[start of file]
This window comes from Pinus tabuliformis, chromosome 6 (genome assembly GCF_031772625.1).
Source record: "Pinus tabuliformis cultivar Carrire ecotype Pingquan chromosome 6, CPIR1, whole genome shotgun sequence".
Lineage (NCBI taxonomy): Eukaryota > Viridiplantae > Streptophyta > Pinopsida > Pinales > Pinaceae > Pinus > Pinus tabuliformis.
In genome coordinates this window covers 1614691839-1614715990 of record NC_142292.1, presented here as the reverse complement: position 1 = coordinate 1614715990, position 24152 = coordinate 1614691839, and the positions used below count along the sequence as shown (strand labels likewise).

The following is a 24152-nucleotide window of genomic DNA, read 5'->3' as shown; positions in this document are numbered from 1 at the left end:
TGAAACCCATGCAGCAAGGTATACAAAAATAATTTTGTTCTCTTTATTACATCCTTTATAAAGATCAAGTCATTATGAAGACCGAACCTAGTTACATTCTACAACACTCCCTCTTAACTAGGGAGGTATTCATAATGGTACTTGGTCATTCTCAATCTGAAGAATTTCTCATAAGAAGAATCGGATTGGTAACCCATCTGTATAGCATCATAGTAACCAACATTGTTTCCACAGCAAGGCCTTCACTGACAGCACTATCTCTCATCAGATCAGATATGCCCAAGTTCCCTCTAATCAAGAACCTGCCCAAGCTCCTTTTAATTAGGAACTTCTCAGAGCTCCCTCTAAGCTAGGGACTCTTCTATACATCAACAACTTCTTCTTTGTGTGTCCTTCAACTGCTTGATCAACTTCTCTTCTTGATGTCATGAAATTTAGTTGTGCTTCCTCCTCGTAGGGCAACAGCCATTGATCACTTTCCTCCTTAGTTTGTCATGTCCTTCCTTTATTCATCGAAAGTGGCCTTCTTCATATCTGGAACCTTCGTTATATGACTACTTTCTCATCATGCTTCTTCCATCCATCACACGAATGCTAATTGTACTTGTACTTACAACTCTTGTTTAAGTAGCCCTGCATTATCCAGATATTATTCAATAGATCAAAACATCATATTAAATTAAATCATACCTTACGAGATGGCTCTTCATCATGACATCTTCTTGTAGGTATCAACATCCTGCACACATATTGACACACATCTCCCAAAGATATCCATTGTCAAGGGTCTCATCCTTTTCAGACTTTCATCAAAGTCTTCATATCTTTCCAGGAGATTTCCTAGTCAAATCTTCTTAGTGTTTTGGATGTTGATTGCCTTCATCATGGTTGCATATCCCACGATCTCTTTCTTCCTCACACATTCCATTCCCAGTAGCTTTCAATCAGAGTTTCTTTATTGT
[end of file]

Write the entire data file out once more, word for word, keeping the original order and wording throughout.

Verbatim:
This window comes from Pinus tabuliformis, chromosome 6 (genome assembly GCF_031772625.1).
Source record: "Pinus tabuliformis cultivar Carrire ecotype Pingquan chromosome 6, CPIR1, whole genome shotgun sequence".
Lineage (NCBI taxonomy): Eukaryota > Viridiplantae > Streptophyta > Pinopsida > Pinales > Pinaceae > Pinus > Pinus tabuliformis.
In genome coordinates this window covers 1614691839-1614715990 of record NC_142292.1, presented here as the reverse complement: position 1 = coordinate 1614715990, position 24152 = coordinate 1614691839, and the positions used below count along the sequence as shown (strand labels likewise).

The following is a 24152-nucleotide window of genomic DNA, read 5'->3' as shown; positions in this document are numbered from 1 at the left end:
TGAAACCCATGCAGCAAGGTATACAAAAATAATTTTGTTCTCTTTATTACATCCTTTATAAAGATCAAGTCATTATGAAGACCGAACCTAGTTACATTCTACAACACTCCCTCTTAACTAGGGAGGTATTCATAATGGTACTTGGTCATTCTCAATCTGAAGAATTTCTCATAAGAAGAATCGGATTGGTAACCCATCTGTATAGCATCATAGTAACCAACATTGTTTCCACAGCAAGGCCTTCACTGACAGCACTATCTCTCATCAGATCAGATATGCCCAAGTTCCCTCTAATCAAGAACCTGCCCAAGCTCCTTTTAATTAGGAACTTCTCAGAGCTCCCTCTAAGCTAGGGACTCTTCTATACATCAACAACTTCTTCTTTGTGTGTCCTTCAACTGCTTGATCAACTTCTCTTCTTGATGTCATGAAATTTAGTTGTGCTTCCTCCTCGTAGGGCAACAGCCATTGATCACTTTCCTCCTTAGTTTGTCATGTCCTTCCTTTATTCATCGAAAGTGGCCTTCTTCATATCTGGAACCTTCGTTATATGACTACTTTCTCATCATGCTTCTTCCATCCATCACACGAATGCTAATTGTACTTGTACTTACAACTCTTGTTTAAGTAGCCCTGCATTATCCAGATATTATTCAATAGATCAAAACATCATATTAAATTAAATCATACCTTACGAGATGGCTCTTCATCATGACATCTTCTTGTAGGTATCAACATCCTGCACACATATTGACACACATCTCCCAAAGATATCCATTGTCAAGGGTCTCATCCTTTTCAGACTTTCATCAAAGTCTTCATATCTTTCCAGGAGATTTCCTAGTCAAATCTTCTTAGTGTTTTGGATGTTGATTGCCTTCATCATGGTTGCATATCCCACGATCTCTTTCTTCCTCACACATTCCATTCCCAGTAGCTTTCAATCAGAGTTTCTTTATTGT